A 50 year, nationwide legacy that started in Washington State

August 29, 2014

Senator Henry “Scoop” Jackson fishing with his son.

On September 3rd, America celebrates an important milestone: the 50th anniversary of the Land and Water Conservation Fund (LWCF). For five decades, LWCF has protected places to camp, hike, hunt and fish – major economic drivers for rural and urban communities alike.

Washington’s congressional leaders have played a key role in the program’s history since the beginning. Few know that it was Washington Senator Henry “Scoop” Jackson who introduced the original Land and Water Conservation Fund Act to the Senate 50 years ago. Then, as now, the program received overwhelming bipartisan support, passing the House on a unanimous voice vote and the Senate 91-1, and was signed into law by President Johnson on September 3, 1964.

Now, the Act could expire without congressional action, meaning this critical tool could disappear forever – but you can help!

Sign on to our support letter urging Congress to provide full dedicated funding for LWCF.

This year, LWCF funding needs include:

  • Protecting Cascade slopes along the Pacific Crest Trail,

  • Land along Lewis and Clark’s historic route along the Columbia River,

  • Renovating the fishing pier in Edmonds,

  • Investing in the Washougal economy through a waterfront trail, and many other community priorities across the state.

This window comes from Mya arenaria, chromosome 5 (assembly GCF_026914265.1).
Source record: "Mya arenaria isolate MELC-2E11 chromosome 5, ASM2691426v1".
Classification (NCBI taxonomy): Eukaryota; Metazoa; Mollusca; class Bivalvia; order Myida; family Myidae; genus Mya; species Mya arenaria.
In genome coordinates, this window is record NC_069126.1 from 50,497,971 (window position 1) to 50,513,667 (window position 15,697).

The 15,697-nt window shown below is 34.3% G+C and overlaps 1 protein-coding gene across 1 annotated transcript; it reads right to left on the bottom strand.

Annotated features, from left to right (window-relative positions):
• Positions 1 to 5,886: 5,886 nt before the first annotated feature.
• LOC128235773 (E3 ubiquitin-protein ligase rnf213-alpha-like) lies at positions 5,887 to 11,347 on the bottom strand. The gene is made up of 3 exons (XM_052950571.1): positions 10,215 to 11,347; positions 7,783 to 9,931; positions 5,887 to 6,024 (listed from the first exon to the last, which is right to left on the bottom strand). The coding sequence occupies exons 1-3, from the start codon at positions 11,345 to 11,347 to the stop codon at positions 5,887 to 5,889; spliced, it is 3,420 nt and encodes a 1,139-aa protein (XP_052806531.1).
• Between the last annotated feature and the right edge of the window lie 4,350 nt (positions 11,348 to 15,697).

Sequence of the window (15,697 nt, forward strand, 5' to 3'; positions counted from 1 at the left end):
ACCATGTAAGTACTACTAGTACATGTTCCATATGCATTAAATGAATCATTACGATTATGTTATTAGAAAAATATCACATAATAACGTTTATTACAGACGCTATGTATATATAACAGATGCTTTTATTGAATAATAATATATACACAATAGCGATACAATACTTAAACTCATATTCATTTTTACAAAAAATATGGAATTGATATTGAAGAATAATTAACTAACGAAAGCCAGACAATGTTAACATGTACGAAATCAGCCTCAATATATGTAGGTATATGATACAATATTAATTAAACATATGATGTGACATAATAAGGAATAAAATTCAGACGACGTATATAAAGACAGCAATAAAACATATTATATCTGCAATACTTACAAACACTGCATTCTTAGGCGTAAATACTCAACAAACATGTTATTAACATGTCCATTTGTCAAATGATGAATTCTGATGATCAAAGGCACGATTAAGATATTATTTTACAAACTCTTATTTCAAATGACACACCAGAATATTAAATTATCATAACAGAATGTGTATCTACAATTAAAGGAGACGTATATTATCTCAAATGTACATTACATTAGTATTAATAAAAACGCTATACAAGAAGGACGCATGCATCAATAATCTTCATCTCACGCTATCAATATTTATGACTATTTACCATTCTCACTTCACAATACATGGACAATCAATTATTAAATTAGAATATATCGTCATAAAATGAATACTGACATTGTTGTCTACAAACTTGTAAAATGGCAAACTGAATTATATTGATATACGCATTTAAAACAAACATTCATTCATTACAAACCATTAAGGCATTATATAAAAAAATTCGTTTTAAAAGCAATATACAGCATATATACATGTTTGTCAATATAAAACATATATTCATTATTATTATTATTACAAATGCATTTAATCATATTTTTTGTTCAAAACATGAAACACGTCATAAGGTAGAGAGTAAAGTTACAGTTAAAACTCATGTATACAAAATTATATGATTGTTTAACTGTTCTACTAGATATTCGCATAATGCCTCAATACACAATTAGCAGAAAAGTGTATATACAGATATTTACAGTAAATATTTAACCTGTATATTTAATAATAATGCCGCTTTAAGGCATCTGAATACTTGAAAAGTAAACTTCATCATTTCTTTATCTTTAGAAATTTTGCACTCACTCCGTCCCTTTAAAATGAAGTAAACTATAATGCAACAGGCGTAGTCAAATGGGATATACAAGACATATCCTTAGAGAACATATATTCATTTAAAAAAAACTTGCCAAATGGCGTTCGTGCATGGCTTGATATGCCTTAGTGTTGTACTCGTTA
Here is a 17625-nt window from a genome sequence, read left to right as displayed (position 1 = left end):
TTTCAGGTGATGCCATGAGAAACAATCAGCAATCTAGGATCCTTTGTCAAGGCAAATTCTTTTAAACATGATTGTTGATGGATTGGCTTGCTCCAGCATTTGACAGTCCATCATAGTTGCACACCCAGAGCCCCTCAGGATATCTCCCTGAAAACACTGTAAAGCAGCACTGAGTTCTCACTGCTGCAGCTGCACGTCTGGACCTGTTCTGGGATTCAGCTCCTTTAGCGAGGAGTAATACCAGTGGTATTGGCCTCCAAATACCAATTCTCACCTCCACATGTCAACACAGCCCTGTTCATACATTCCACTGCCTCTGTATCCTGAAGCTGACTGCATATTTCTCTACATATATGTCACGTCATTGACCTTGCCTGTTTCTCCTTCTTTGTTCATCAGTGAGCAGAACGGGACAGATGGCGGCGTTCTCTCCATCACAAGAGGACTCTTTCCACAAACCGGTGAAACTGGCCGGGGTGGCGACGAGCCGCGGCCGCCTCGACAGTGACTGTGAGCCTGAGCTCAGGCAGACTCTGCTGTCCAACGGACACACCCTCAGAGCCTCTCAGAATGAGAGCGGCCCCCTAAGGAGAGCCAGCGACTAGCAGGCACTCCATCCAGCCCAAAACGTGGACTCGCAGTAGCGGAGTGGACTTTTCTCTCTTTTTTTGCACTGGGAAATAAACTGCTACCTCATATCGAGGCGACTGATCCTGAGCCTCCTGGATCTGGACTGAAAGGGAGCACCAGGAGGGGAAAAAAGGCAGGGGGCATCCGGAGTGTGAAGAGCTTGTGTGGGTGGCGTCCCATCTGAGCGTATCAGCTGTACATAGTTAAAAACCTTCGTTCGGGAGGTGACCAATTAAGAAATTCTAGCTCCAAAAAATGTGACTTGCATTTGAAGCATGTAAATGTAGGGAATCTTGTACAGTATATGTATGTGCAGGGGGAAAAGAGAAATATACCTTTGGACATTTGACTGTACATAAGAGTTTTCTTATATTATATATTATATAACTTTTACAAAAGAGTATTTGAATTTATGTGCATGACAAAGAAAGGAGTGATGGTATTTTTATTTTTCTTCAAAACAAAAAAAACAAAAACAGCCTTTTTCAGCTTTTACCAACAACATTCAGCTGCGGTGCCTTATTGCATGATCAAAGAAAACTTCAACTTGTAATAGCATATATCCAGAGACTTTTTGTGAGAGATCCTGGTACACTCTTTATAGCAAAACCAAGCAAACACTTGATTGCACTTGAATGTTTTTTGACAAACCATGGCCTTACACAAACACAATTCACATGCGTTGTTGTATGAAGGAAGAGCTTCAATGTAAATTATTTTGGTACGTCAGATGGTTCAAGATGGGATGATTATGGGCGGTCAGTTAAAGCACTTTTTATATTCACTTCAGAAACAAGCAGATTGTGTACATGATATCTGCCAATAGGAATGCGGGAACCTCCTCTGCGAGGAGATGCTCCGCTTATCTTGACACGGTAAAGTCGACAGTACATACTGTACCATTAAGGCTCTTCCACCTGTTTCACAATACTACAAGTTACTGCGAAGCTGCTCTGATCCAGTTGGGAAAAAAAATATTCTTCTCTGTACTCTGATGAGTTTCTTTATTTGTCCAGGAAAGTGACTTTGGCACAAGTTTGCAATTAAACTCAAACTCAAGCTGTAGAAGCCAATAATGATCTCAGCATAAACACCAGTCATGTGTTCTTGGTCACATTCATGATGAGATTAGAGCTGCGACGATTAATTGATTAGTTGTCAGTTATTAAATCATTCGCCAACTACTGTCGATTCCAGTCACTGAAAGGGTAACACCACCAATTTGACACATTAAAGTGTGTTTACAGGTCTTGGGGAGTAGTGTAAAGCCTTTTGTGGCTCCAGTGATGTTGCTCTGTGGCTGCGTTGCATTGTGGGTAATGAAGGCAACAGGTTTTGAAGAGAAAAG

The House recently released their “chairman’s mark” for LWCF with only $152 million for LWCF, and the Senate has proposed $340 million. While both proposals show momentum towards a solution for the program, they are nowhere near the full $900 million it was intended, illustrating the need for a funding solution to make LWCF a true trust fund. (For a great wonky breakdown of LWCF appropriations, check out the Trust for Public Land’s Washington Watch blog)

Fortunately, our leaders understand the importance of LWCF, especially as demand for outdoor recreation opportunities increases faster every year.

Senators Patty Murray and Maria Cantwell have both taken a stand, joining as co-sponsors of a bill that would reauthorize LWCF with full, dedicated funding. Washington’s members of congress on both sides of the aisle, including Representatives DelBene, Heck, Herrera Beutler, Kilmer, McDermott, Larsen, Reichert and Smith have stood up for LWCF.

On September 3rd, the Wildlife and Recreation Coalition will release a report on the LWCF’s legacy of success in Washington State. It is a call to action for Congress to ensure the next 50 years of protecting our natural and cultural treasures by reauthorizing and fully funding the program. We’ll share it with our members, so be on the lookout!